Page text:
Robert New



August 2016

You make how much from writing?

When I was at the Continuum (Speculative Fiction) Convention in June, promoting my novel Incite Insight, I was on a panel with Steve Cameron, who by everyone’s measure was a successful writer. He’d had about 30 stories, scripts and articles published, had great reviews, won some major awards and been shortlisted for others. He’d been regularly published in major magazines and anthologies. In short he was someone people like me are envious of. His success was daunting and here I was sitting next  to him (feeling a little out of my league) on the appropriately themed panel of “writers and doubt.” Like me he had a day job as a teacher.


During the panel Steve casually mentioned something that raised my eyebrows:
“I make about $300 to $350 a year from writing. It’s enough to keep me in teaching.”
I recall a few jaws dropping when he said this. I mean he was a success and that was all he earned? What hope did the rest of us have of making a profit? But this served to remind me that the reason why I, and the reason why nearly all writers write, is because they have to. It is an urge that we have to satisfy. Simply put, I don’t write for money or glory, I write because I want, and well, need to.


300 Sales! A Marketing and Promotion Update.

I recently entered Incite Insight into a competition. In order to enter, I had to list all the marketing for the book. When I wrote it all down, I was surprised at how much had been done:


– Book launch at Readings Bookstore (+inclusion in their catalogue and display window at store).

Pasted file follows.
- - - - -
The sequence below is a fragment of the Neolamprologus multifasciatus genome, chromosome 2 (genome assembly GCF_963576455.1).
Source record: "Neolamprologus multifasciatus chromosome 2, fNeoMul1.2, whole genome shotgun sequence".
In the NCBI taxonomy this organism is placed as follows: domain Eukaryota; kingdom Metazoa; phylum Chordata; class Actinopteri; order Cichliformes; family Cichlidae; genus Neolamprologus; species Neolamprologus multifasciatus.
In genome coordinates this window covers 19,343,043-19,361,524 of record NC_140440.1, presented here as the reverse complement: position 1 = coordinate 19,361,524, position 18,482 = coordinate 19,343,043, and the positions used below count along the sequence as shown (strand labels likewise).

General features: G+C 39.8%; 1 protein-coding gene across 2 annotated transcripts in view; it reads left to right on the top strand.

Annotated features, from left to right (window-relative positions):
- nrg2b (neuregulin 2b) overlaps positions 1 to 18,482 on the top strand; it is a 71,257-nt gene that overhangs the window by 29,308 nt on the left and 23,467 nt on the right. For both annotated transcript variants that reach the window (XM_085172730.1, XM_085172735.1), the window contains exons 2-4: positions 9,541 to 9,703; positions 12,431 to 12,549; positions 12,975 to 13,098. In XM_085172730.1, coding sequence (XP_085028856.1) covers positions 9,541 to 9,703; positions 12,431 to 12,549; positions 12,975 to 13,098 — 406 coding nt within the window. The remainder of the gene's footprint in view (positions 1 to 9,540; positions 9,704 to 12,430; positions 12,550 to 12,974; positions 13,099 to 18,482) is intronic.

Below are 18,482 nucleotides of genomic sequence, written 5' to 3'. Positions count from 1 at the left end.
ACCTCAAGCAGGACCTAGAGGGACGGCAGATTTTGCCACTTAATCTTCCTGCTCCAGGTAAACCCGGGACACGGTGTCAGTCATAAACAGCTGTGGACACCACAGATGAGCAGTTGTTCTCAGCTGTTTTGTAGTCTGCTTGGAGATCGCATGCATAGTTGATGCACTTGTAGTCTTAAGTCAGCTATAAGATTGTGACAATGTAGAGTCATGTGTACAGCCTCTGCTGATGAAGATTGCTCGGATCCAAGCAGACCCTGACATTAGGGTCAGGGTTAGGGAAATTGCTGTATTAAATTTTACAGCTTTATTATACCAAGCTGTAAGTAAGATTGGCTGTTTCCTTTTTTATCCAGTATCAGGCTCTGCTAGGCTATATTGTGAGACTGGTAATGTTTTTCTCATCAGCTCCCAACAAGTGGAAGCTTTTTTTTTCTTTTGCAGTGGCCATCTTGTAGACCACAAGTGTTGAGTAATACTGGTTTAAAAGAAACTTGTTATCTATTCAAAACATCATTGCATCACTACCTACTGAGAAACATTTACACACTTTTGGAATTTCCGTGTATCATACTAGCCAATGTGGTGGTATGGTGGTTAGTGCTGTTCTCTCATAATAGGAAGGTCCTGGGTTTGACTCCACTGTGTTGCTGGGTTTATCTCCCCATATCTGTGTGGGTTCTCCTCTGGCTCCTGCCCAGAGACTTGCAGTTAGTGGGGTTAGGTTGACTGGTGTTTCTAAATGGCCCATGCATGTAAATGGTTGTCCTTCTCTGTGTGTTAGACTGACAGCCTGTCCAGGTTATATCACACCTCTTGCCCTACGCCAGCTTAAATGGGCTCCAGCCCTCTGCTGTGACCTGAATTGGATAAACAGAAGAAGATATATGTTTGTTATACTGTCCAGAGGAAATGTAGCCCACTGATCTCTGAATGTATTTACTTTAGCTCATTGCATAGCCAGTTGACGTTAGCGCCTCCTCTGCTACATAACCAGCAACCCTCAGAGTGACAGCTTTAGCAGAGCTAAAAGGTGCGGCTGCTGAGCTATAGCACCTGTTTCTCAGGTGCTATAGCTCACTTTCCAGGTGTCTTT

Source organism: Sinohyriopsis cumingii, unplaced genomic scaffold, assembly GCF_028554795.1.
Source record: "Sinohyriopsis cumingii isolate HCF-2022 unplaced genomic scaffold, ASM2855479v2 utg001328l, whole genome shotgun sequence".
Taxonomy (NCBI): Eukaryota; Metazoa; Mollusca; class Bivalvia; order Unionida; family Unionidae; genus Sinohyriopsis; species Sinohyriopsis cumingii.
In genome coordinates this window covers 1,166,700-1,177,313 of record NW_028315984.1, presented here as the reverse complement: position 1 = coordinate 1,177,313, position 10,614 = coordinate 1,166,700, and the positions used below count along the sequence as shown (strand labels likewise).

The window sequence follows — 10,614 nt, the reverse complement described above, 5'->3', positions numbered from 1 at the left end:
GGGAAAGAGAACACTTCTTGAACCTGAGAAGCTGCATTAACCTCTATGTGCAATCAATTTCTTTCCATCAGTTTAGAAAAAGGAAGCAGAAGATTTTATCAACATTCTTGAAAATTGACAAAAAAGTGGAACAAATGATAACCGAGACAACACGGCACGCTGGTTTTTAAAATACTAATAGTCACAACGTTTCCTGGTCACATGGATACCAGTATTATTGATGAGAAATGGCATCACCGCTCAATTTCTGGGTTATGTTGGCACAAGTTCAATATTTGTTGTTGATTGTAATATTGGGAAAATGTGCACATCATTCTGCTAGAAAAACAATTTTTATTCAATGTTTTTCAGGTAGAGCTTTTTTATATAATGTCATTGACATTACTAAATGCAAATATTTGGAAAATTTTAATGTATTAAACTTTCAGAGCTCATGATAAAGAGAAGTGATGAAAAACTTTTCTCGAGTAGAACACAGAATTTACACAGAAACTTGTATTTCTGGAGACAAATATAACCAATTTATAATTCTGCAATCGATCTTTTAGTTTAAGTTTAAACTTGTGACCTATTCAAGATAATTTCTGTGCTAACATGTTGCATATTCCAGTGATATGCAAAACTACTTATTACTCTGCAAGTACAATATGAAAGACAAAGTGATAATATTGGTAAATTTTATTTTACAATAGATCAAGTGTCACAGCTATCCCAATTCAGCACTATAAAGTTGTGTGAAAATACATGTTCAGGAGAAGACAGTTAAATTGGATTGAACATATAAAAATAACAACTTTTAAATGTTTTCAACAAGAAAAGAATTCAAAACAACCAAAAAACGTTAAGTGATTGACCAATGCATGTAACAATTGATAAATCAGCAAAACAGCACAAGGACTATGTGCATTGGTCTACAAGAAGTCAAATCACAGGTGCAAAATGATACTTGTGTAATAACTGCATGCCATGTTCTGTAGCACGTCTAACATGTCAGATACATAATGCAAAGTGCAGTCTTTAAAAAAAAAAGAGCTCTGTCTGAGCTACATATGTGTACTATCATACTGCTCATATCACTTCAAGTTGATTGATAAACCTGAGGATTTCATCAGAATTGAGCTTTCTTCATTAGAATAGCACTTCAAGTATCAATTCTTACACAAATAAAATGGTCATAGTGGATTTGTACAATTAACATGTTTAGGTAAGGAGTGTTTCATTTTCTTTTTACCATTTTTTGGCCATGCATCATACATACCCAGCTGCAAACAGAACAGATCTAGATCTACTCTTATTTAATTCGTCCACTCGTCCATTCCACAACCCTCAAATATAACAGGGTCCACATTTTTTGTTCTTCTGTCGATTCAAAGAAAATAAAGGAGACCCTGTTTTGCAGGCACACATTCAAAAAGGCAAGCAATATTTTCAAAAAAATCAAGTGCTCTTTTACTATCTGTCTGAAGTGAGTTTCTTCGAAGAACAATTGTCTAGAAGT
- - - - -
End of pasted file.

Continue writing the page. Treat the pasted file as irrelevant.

– Paid inclusion in Ingram’s Advance Catalogue.
– Paid promotion of e-book through Book Gorilla, Booksends, eBook Lister, Fussy Librarian, and eReader News Today, in conjunction with KDP Select price promotion.
– Social Media Campaign (Facebook and Twitter).
– Panellist at Continuum (Science Fiction) Convention (additionally, bookmarks promoting the text were included in the gift bag given to all delegates.)
– Retail table at Continuum Convention.
– Free Bookmarks and book displays advertising the book at various retailers.
– Website of publisher.
– Website of author, including blog.
– Guest Speaking at Writers Groups.
– Amazon Marketing Service (paid advertisements on
– Ditmar award entry.
– Book available for borrowing from 7 Libraries.
– Displays in 3 retailers.
– Emailed bloggers asking them to read and review the book.

All this has resulted in 300 sales. So not exactly setting the world on fire, but actually not too bad. As a comparison:

“The Cuckoo’s Calling by Robert Galbraith, aka J K Rowling, could not have received better reviews. Yet before the secret broke, the Bookseller reported The Cuckoo’s Calling had sold a total of 449 copies through BookScan since its April release.” (SPN, 2013).

While I still have a long way to go before I reach 449 copies (and to be fair that was print copies – my total of 300 includes only 90 print copies), I am really happy with my progress to date. I’ll keep up the marketing and hopefully keep the sales coming while I work on my collection of short stories which should be out early next year.

View from a Barred Window

Just under two years ago, I knew no one who had published a novel. I wanted to improve my writing and publishing contacts so I joined Writers Victoria and the Monash Writers’ Group. One of the Monash Writers, Katherina Fares had a book launch for her novel View from a Barred Window last weekend, which I enjoyed going to. The photo below was taken at the launch (I’m in the middle). What amazes me is that out of the seven people in the photo only one hasn’t published a story, at least not yet (they will likely publish their first story later this year). I’m proud to say that all these people have become my friends. Over the last two years they have been a great source of inspiration and advice, and have introduced me to my editor, helped me get my book into libraries, told me when I’ve headed down the wrong path and helped me get published. So my advice to people who want to write stories is to get involved in your writing community, you never know who you’ll meet or what opportunities it presents.

Photo 31-07-2016, 20 01 17

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